Published online by Cambridge University Press: 05 July 2013
It is a wyues ocupacyon … to go or ryde to the markette: to sell butter / chese / mylke / egges / chekens / capons / hennes / pyg-ges / gees / and all maner of cornes. And also to bye all maner of necessarie thynges / belonging to housholde: and to make a trewe rekenynge and accompt to her husbande / what she hath receyued and what she hath payed.John Fitzherbert, Book of Husbandry (1523)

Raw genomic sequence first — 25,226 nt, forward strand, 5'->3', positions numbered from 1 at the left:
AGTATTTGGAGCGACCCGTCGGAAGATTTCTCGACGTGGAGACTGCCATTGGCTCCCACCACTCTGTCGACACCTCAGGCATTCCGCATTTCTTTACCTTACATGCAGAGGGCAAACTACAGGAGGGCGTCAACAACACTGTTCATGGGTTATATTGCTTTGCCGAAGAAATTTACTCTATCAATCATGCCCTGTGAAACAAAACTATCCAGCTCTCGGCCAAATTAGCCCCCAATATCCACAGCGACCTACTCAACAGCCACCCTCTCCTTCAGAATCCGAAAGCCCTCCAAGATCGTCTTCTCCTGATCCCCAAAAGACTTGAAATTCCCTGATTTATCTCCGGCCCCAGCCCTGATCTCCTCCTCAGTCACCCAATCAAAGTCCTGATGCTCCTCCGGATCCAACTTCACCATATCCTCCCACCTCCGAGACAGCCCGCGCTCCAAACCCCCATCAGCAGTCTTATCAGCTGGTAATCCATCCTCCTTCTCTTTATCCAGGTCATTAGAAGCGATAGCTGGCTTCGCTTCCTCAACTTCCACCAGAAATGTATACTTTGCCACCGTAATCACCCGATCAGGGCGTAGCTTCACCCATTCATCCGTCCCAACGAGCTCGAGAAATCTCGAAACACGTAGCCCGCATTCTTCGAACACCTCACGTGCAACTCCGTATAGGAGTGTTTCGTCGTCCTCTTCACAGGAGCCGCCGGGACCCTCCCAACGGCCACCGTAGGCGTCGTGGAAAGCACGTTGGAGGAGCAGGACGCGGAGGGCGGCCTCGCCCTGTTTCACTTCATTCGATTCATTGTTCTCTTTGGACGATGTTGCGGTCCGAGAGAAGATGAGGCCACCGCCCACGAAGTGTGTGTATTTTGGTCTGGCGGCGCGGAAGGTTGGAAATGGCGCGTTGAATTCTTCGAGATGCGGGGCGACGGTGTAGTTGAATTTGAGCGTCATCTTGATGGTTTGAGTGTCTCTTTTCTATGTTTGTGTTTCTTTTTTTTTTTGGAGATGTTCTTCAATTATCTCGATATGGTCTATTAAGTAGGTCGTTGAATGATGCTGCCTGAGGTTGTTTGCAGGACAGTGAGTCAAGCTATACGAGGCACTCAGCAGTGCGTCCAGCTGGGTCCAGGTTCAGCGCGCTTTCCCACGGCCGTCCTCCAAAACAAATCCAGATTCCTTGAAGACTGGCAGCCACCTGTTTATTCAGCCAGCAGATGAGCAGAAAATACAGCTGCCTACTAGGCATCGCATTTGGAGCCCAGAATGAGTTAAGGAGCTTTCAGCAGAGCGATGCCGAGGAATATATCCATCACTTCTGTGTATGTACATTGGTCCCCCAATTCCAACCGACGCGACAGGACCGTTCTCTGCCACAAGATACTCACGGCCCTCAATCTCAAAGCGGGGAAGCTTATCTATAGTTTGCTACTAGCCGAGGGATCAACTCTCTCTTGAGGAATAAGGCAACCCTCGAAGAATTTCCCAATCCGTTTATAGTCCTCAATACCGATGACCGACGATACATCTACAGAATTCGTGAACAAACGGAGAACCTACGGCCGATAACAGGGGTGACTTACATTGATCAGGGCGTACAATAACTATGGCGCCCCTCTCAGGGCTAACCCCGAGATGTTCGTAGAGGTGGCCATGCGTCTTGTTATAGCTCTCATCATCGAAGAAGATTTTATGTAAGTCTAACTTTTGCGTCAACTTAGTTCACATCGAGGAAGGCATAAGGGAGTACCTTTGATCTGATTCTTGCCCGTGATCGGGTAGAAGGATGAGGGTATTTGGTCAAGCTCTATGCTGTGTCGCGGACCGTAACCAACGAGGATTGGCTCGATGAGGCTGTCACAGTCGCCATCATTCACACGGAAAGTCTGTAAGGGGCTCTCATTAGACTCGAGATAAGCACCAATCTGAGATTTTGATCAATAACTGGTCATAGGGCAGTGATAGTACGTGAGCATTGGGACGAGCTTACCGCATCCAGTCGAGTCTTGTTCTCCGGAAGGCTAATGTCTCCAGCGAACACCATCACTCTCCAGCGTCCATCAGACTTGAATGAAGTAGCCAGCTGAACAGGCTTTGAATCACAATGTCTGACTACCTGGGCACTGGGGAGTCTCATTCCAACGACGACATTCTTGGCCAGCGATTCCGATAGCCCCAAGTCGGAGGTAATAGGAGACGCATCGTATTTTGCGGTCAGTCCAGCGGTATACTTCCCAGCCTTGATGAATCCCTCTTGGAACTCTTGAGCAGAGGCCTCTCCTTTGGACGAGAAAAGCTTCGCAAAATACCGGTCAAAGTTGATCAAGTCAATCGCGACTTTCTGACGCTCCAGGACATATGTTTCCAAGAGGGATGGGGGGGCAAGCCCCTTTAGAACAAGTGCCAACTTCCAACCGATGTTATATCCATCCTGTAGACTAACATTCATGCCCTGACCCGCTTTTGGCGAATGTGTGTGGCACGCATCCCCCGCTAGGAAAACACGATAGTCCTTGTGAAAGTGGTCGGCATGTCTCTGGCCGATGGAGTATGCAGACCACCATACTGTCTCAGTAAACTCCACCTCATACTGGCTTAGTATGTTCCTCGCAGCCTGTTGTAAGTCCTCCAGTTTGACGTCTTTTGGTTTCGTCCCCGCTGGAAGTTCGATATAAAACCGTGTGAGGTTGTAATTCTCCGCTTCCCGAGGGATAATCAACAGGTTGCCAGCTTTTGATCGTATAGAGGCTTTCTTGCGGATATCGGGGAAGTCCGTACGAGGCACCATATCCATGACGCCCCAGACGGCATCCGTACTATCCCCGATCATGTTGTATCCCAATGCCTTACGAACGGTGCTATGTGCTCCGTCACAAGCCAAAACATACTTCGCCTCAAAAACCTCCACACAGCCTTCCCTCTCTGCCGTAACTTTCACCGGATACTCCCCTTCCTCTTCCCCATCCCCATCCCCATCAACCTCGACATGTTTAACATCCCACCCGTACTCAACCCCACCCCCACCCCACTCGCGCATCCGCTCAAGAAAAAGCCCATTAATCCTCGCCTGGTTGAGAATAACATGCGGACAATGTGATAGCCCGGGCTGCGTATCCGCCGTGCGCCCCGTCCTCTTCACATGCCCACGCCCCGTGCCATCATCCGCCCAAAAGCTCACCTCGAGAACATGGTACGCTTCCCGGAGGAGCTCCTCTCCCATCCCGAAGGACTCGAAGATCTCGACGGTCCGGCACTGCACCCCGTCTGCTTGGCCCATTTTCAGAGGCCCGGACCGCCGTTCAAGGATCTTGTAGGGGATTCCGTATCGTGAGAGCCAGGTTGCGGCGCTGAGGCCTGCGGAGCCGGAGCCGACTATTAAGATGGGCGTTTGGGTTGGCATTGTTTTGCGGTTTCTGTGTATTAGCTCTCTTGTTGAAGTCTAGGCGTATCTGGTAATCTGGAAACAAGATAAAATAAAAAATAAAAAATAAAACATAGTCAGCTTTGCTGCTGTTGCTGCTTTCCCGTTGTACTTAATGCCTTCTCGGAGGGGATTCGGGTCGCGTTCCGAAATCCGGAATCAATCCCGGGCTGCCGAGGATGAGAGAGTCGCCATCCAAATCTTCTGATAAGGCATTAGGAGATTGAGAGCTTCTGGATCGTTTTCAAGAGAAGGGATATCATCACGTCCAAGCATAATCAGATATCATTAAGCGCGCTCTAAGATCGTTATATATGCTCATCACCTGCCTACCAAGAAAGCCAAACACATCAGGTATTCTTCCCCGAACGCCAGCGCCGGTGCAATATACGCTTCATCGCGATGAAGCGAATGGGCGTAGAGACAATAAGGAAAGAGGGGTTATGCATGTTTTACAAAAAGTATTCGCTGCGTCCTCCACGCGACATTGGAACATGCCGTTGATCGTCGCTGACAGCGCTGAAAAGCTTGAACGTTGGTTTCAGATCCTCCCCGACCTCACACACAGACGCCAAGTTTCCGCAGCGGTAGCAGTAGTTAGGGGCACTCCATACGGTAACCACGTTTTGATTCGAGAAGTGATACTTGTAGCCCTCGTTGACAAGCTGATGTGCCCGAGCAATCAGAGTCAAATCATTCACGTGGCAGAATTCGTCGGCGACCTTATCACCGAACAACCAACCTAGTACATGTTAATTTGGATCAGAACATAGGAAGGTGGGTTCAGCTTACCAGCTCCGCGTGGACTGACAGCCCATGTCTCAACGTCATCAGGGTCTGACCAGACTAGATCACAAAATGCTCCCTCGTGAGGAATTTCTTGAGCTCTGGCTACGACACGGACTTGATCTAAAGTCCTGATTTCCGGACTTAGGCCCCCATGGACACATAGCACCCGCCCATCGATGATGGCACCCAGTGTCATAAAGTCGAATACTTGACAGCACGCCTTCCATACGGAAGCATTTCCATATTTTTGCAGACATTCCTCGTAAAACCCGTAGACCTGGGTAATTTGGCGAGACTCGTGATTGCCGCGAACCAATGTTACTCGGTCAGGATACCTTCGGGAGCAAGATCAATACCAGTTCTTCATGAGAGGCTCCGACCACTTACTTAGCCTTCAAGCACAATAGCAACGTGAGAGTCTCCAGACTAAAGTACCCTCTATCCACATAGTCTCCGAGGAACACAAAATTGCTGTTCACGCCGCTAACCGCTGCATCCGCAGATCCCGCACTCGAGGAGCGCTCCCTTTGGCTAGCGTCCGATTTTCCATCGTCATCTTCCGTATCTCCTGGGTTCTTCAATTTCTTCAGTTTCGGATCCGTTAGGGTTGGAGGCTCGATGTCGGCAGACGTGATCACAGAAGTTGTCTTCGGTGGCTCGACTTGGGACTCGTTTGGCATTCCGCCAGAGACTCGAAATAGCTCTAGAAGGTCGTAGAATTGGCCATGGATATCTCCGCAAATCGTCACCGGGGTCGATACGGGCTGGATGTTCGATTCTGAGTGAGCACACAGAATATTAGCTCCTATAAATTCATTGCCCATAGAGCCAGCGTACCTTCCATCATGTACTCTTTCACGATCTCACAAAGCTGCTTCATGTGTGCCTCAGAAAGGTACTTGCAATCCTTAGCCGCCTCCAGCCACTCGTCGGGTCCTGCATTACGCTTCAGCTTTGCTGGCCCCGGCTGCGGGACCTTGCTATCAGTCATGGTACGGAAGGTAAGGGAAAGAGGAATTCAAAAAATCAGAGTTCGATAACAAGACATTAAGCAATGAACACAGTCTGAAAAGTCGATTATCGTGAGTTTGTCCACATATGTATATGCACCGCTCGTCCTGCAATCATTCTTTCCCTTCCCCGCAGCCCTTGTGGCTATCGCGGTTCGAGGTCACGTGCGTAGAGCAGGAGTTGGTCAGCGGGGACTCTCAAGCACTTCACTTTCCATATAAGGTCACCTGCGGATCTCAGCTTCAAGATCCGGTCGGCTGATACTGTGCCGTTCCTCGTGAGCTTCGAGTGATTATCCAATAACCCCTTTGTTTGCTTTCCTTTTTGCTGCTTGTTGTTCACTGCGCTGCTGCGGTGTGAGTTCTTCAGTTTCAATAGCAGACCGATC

Fitzherbert's picture of a woman buying and selling at market seems unremarkable. Craig Muldrew comments that, ‘In any print or painting of marketplaces in the early modern period, women are always present’, while Amy Erickson adds, ‘In all of the illustrations that I have seen women actually predominate in the market both as buyers and as sellers.’ But what if we imagine a situation in which the goods that a wife wants to buy cost more than the goods that she has sold? Would anyone extend credit to this married woman? If so, who would be liable for the debt if she did not honour it? Would it matter if she bought luxuries rather than necessities, or if the goods were for her own trade?
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